Help! I get so anxious about public speaking; what should I do?

Dear Friend,

Whenever I’m called on by a teacher or I need to present my homework in front of the class, my face turns red. Once I start talking, I stutter and feel like fainting. How do I overcome this kind of “stage fright”?

Sincerely, Frightened


Dear Frightened,

We hope this comes as good news to you: public speaking is one of the most common causes of anxiety. Being called on out of the blue can be a bit shocking, but fortunately, those feelings shouldn’t last long.

It’s normal to be nervous about presenting to a crowd, especially if you don’t like to be in the spotlight. However, try not to focus on your discomfort because it makes speaking even more difficult.

Here are a few more tips to help you out:

Prepare yourself by thinking positively

Think about why you’re feeling so anxious. Are you afraid of getting a bad grade or embarrassing yourself in front of your friends? Once you figure that out, think about the more positive things that could happen. Rather than thinking, “I’m going to look so dumb,” focus on the idea that you’ll ace your presentation and impress your class. If you keep thinking about what could go wrong, you’re more likely to self-sabotage.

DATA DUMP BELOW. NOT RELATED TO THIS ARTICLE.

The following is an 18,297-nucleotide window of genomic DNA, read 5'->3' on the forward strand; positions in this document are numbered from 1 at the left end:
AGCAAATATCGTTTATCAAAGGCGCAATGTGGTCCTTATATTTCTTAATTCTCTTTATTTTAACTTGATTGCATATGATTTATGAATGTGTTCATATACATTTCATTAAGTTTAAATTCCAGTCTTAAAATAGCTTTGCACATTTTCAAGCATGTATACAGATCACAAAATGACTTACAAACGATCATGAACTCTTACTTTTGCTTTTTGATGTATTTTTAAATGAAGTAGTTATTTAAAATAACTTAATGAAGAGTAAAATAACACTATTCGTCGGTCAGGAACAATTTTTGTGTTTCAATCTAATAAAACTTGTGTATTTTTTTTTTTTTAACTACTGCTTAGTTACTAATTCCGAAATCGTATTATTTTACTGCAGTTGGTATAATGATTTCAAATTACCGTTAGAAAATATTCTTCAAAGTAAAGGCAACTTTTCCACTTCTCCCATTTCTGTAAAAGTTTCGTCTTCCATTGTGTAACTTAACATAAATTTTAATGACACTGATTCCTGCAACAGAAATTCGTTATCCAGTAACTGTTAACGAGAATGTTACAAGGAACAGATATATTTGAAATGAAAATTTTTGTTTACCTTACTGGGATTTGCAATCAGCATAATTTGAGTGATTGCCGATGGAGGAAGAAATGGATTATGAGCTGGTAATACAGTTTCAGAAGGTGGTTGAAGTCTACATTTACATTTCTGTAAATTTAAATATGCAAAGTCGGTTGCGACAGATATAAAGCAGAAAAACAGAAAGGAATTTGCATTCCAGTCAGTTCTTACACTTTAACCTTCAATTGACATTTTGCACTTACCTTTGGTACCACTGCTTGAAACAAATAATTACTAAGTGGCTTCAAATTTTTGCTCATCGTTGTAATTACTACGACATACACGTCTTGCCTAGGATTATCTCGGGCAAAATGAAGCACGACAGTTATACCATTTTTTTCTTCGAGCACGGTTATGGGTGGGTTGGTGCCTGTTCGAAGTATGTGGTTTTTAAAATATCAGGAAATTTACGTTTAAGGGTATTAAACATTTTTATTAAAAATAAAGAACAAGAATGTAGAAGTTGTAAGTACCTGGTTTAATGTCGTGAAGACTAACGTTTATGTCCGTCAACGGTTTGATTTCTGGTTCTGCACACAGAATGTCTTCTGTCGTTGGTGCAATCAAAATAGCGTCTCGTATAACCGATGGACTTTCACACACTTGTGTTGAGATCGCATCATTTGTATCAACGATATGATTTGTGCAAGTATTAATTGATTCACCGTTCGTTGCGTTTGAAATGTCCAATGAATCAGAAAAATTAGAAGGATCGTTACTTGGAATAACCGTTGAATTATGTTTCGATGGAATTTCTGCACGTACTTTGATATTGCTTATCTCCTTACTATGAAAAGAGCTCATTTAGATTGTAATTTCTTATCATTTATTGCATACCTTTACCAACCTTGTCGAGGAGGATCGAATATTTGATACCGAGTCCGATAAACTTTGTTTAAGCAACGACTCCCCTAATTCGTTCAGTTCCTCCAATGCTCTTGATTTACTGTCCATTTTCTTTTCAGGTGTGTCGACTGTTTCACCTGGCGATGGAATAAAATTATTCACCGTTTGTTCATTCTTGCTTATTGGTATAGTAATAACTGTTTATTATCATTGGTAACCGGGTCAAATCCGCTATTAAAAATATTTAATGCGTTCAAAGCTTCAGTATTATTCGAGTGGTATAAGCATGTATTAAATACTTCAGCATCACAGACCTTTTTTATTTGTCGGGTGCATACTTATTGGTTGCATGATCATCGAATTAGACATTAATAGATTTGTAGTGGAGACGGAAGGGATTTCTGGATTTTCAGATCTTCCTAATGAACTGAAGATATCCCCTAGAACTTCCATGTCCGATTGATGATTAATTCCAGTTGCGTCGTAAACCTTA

Rehearse at home

It might sound silly, but it could help to practise speaking in front of a mirror, a pet or with some friends.

Push past any discomfort and use it as an opportunity to build your speaking skills in a non-judgmental zone. Take a few deep breaths before you start talking to ease your nerves.

You could also chat with someone whose speaking skills you admire or pay a visit to your school’s debate club to get some tips. We don’t know how nervous you are about speaking – is it just in front of an audience, or with anyone you don’t know? You can do little things to practise speaking up: talk to a classmate you don’t know very well, raise your hand at least once a day, or order food on the phone instead of using an app.

Set reasonable expectations

No one is perfect, and there is always room for improvement. Therefore, don’t criticise yourself or obsess over every imperfection. Instead, acknowledge your efforts and find things about your speech to compliment.

A key part of this is accepting that you will make mistakes, like mispronouncing or forgetting a word. Remember that this isn’t a big deal and doesn’t mean you’ve failed! You can correct the mistake if you notice it right away, but otherwise, move on with your speech. Most people don’t notice minor errors, and if someone teases you for it, that says more about their self-esteem than yours.

Hope that helps, Friend of a Friend

This was answered by clinical psychologists from the Department of Health under Shall We Talk, a mental health initiative launched with the Advisory Committee on Mental Health.
Source: Young Post